Wednesday, 5 June 2013

Who’s got the power? Power relations between parents and young children

CRFR international conference blog #CRFR2013
Eija Sevón is presenting a paper at the CRFR international conference, 10-12 June 2013 Paper Session 3, Tuesday 11 June

Parental authority or, more precisely, the lack of it, has been a recent public debate in Finland. My interest lies in an attempt to understand child-parent relations from the perspective of young children aged 5 and 6.

The focus of my paper lies in how we understand ideas of control, structure, discipline, setting of limits, power and governance that have emerged from a range of disciplinary approaches to the study of parent-child relations.

It has been argued that an increased understanding of children’s rights has made relations between parents and children more democratic. At the same time, the family as an institution has been depicted as suppressing children’s voices and decision making, as power and the right to speak have tended to remain the prerogative of adults. This generational ordering of relations between children and adults challenges us to think about and understand power relations between children and parents, and how to study them from the viewpoint of young children.

My conference presentation is based on my research project on family relationships and parenting in everyday life from the perspective of children (funded by the Academy of Finland). The aim is to better understand how young children describe and make sense of their daily family lives and parenting, and to hear their views on parental control and negotiations between children and parents. The participants were 15 young children aged 5 and 6 who created stories about challenging situations and negotations between children and parents using a story-telling method.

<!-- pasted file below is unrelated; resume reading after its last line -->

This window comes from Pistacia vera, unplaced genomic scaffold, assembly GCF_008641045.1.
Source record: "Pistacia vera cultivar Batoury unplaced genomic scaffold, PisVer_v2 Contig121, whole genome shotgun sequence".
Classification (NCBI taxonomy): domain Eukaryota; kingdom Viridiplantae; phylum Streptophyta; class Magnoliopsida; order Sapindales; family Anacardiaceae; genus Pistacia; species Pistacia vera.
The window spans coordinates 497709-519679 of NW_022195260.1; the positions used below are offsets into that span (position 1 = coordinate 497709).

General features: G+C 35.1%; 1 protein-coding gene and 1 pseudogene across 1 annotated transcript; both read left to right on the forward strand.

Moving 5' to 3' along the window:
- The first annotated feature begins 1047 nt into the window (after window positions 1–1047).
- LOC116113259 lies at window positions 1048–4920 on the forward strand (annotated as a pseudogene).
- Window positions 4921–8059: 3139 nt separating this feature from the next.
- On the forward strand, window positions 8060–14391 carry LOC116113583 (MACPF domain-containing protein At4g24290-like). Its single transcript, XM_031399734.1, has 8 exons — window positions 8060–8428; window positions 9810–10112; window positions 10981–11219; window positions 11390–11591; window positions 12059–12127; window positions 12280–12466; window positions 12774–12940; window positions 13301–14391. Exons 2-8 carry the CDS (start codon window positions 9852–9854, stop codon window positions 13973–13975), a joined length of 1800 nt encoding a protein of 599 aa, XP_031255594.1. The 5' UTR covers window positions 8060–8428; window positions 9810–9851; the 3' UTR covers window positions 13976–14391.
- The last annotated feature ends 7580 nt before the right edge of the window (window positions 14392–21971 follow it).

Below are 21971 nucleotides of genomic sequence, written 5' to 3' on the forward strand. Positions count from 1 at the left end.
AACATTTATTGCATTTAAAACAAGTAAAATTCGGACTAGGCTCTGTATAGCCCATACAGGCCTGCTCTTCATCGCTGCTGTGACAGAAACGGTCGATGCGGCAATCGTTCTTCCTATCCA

The children’s stories relate adult-child power relations of three different kinds.
The first is the power of parental authority which requires children’s obedience; the second is negotiated power and agreements, and the third is the power of resistance.
Children’s decisions to resist parental authority shows them to be active agents who
interpret, creatively participate in, mould and resist the rules and norms of adult culture.

The children’s stories reveal their dependence on adults,  but also challenge ideas of children’s dependency and lack of power. In my presentation I want to share the children’s stories and to discuss the validity and plausibility of the interpretations of the children's stories about power relations with adults.

Eija Sevón Department of Education, University of Jyväskylä, Finland

Alanen, L. 2003. Childhoods: the generational ordering of social relations. In B. Mayall & H.
Zeiher (Eds.) Childhood in generational perspective. Univeristy of London: Institute of Education, 27-45.
Corsaro, W. 1997. The sociology of childhood. Thousand Oaks, CA: Pine Forge Press.
Kuczynski, L. & Navara, G. S. 2006. Sources of innovation and change in socialization,
internalization and acculturation. In M. Killen & J. Smetana (Eds.) Handbook of moral development. New York: Psychology Press (reprinted 2010), 299-327.

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